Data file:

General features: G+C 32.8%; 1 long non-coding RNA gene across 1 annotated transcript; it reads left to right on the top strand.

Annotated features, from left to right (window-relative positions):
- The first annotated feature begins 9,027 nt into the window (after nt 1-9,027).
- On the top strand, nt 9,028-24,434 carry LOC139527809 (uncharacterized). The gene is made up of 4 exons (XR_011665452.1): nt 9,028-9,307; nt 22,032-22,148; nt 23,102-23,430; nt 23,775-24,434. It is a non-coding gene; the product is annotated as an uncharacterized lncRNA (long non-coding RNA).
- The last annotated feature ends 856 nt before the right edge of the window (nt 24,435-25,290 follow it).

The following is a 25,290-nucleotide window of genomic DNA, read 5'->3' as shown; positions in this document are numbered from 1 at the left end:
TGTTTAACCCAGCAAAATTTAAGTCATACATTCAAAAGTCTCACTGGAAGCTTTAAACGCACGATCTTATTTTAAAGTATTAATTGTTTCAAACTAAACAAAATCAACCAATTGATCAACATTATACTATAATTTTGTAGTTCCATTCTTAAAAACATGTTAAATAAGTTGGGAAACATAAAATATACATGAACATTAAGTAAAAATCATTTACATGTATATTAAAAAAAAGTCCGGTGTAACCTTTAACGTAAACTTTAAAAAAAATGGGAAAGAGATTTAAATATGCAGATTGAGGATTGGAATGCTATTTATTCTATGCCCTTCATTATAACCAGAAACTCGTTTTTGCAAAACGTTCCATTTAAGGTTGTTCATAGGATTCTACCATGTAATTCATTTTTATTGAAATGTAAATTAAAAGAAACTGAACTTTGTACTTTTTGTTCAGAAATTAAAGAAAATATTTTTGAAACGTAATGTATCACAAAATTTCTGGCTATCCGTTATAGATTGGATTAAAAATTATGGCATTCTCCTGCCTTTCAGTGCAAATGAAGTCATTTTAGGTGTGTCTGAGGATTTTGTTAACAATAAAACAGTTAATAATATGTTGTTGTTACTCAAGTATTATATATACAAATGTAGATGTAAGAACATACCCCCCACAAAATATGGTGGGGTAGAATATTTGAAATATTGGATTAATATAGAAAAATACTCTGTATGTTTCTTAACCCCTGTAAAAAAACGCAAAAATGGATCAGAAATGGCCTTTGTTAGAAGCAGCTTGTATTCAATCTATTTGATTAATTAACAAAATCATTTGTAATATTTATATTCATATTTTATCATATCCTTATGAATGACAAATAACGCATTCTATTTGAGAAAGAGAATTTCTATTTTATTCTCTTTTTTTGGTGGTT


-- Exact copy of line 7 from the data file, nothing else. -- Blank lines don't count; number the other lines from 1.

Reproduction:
TGTTTAACCCAGCAAAATTTAAGTCATACATTCAAAAGTCTCACTGGAAGCTTTAAACGCACGATCTTATTTTAAAGTATTAATTGTTTCAAACTAAACAAAATCAACCAATTGATCAACATTATACTATAATTTTGTAGTTCCATTCTTAAAAACATGTTAAATAAGTTGGGAAACATAAAATATACATGAACATTAAGTAAAAATCATTTACATGTATATTAAAAAAAAGTCCGGTGTAACCTTTAACGTAAACTTTAAAAAAAATGGGAAAGAGATTTAAATATGCAGATTGAGGATTGGAATGCTATTTATTCTATGCCCTTCATTATAACCAGAAACTCGTTTTTGCAAAACGTTCCATTTAAGGTTGTTCATAGGATTCTACCATGTAATTCATTTTTATTGAAATGTAAATTAAAAGAAACTGAACTTTGTACTTTTTGTTCAGAAATTAAAGAAAATATTTTTGAAACGTAATGTATCACAAAATTTCTGGCTATCCGTTATAGATTGGATTAAAAATTATGGCATTCTCCTGCCTTTCAGTGCAAATGAAGTCATTTTAGGTGTGTCTGAGGATTTTGTTAACAATAAAACAGTTAATAATATGTTGTTGTTACTCAAGTATTATATATACAAATGTAGATGTAAGAACATACCCCCCACAAAATATGGTGGGGTAGAATATTTGAAATATTGGATTAATATAGAAAAATACTCTGTATGTTTCTTAACCCCTGTAAAAAAACGCAAAAATGGATCAGAAATGGCCTTTGTTAGAAGCAGCTTGTATTCAATCTATTTGATTAATTAACAAAATCATTTGTAATATTTATATTCATATTTTATCATATCCTTATGAATGACAAATAACGCATTCTATTTGAGAAAGAGAATTTCTATTTTATTCTCTTTTTTTGGTGGTT